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Thank you, Mr Speaker.
And I congratulate the Prime Minister on his valedictory speech just then.
And when I say thank you, first of all to you Mr Speaker, I mean it. After all, being Speaker of the House and a Carlton supporter is enough to test the patience of a saint.
So it's a great credit to you that you’ve kept order in the chamber and held onto your sense of humour as well.
Now, last week I’m pretty sure the Prime Minister effectively announced the election could be on either May 11th or May 18th.
What may be of greater interest to some in the House is to learn that the Prime Minister's birthday is May 13th and mine is May 12th.
So it’s fair to say that both of us are probably hoping the other one doesn’t have the world's happiest birthday next year. But I think it makes it all the more important for me to wish the Prime Minister a Merry Christmas.
Chloe and I wish you and Jenny and your precious daughters a safe and happy time together over the summer.
And despite everything that they say about me, my best wishes to the government members. They did me the compliment this year of mentioning me, personally, 1260 times in Question Time. That's about every three and a half minutes - and that includes our questions.
It makes me wonder what on earth the government would do without me.
I should also, I think, just briefly acknowledge former Prime Minister Turnbull and Lucy Turnbull. They served and led this country up to August of this year.
And I also should acknowledge the Member for Curtin, who served with distinction as Deputy Leader of the Liberal Party and Foreign Minister, not only for much of this year but for indeed, her time in Government.
I also should say Merry Christmas as well to the fastest-growing group in the chamber, the crossbench, Merry Christmas.
And, Mr Speaker, having acknowledged the people who serve in the Parliament, I think it's appropriate to think this Christmas, of the men and women of our defence force serving overseas and in Australia and their families, who also serve.
We pay tribute to the Australian Federal Police and our security agencies who calmly and professionally keep us safe.
We acknowledge the men and women who have already begun another long hot summer of fighting fires and saving lives and communities.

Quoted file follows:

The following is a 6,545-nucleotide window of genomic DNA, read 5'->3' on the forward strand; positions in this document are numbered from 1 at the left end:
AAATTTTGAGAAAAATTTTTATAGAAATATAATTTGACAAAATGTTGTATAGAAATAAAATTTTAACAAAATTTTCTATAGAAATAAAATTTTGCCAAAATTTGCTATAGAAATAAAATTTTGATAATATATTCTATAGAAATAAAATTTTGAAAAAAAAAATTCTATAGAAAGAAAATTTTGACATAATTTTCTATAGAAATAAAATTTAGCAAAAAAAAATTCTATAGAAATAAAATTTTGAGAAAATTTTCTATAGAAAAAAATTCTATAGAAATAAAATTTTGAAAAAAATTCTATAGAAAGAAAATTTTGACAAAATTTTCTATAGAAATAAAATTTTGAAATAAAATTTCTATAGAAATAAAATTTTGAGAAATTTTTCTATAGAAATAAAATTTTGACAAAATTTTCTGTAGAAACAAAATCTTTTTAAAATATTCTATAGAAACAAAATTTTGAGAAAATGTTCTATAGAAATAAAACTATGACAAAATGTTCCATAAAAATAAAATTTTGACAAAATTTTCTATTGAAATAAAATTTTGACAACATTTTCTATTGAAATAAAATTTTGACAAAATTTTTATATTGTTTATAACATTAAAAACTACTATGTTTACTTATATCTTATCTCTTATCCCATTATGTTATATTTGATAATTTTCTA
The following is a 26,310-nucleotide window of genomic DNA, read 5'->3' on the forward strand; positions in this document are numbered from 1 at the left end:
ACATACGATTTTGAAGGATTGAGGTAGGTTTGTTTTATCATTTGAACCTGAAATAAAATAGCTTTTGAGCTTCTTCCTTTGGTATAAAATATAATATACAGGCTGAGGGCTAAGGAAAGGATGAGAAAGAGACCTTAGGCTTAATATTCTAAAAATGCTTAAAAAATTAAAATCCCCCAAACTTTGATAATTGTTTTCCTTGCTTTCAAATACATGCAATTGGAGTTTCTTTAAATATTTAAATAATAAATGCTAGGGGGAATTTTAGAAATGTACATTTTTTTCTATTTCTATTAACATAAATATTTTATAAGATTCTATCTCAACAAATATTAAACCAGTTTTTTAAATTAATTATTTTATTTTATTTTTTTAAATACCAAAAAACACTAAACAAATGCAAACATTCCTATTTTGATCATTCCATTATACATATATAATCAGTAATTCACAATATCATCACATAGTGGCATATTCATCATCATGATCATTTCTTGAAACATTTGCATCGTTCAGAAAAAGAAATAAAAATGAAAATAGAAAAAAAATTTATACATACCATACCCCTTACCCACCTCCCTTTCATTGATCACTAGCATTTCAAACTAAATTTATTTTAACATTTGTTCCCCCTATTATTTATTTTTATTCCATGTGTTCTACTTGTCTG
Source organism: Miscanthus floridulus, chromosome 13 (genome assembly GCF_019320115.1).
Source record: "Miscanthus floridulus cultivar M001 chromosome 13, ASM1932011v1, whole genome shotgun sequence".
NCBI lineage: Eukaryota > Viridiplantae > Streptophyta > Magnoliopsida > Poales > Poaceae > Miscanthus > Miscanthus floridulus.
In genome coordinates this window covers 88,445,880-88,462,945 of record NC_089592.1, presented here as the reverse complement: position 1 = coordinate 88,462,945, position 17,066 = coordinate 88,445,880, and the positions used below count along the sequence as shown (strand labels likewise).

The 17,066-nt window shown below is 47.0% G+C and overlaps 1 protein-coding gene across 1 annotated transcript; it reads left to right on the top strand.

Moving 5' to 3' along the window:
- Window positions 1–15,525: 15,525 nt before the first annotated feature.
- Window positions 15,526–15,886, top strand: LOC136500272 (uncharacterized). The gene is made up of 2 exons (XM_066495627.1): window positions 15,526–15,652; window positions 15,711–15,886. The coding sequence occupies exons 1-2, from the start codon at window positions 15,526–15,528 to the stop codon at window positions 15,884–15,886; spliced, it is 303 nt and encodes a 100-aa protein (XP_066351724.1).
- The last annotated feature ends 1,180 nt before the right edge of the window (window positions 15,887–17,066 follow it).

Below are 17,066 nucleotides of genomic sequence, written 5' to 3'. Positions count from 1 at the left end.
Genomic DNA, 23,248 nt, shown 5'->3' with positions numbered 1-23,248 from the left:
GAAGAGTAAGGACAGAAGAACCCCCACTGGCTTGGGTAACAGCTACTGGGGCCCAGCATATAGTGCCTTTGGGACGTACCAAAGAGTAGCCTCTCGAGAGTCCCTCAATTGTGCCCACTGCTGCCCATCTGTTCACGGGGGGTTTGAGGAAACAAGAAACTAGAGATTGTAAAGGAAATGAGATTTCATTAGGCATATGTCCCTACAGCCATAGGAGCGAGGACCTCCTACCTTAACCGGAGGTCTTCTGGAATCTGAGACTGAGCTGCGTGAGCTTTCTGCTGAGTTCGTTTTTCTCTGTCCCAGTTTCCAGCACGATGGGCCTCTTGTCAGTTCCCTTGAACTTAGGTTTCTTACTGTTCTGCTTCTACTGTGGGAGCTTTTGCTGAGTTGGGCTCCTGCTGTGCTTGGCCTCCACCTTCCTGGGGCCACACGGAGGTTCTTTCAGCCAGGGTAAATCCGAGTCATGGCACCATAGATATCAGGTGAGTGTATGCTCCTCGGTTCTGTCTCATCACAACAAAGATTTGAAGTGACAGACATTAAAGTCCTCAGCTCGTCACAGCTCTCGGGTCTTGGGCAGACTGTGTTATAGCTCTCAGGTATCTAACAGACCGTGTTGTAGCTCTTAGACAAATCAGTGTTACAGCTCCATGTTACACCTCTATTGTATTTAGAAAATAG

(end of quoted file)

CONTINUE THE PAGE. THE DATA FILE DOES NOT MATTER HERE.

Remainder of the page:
At Christmas we think of our police and ambos, our nurses and emergency services, the people who come face-to-face with the tragic human consequences and stresses and strains of this time of year.
Let us also spare a thought for those who are going without, people battling everything from poverty to addiction, to homelessness, to just simple loneliness.
We give thanks to their allies in this fight, those remarkable souls in charity organisations who do everything they can to bring some Christmas cheer to those who really do deserve it the most.
I also want to salute all the Australians who will be working through Christmas giving up their time with the people they love, to make sure that there's food on the table, the bills are paid and the rest of us can enjoy our Christmas.
In 2018, around the nation, Australia was tested by fire and floodwaters, by drought and hardship, by terror and tragedy.
But in the face of disaster our people stand strong.
In the shadow of evil our communities come together.
And when times are toughest, neighbours and strangers could always count on each other.
As ever, the greatness of our country revealed itself not just in the high places of power and privilege but in the hearts of our citizens.
As always, we find remarkable inspiration in the character and courage of everyday Australians.
Especially, our resilient farmers battling drought, who put the food on the table for the nation.
Only twice in the history of football has a side kicked the first five goals of the Grand Final and lost and on both occasions, it was Collingwood.
So congratulations to West Australians and Eagles supporters and in the league, the Roosters.
On the Gold Coast this year our athletes starred, none I would suggest more inspirational or impressive, than the amazing, inspirational, legendary Kurt Fearnley.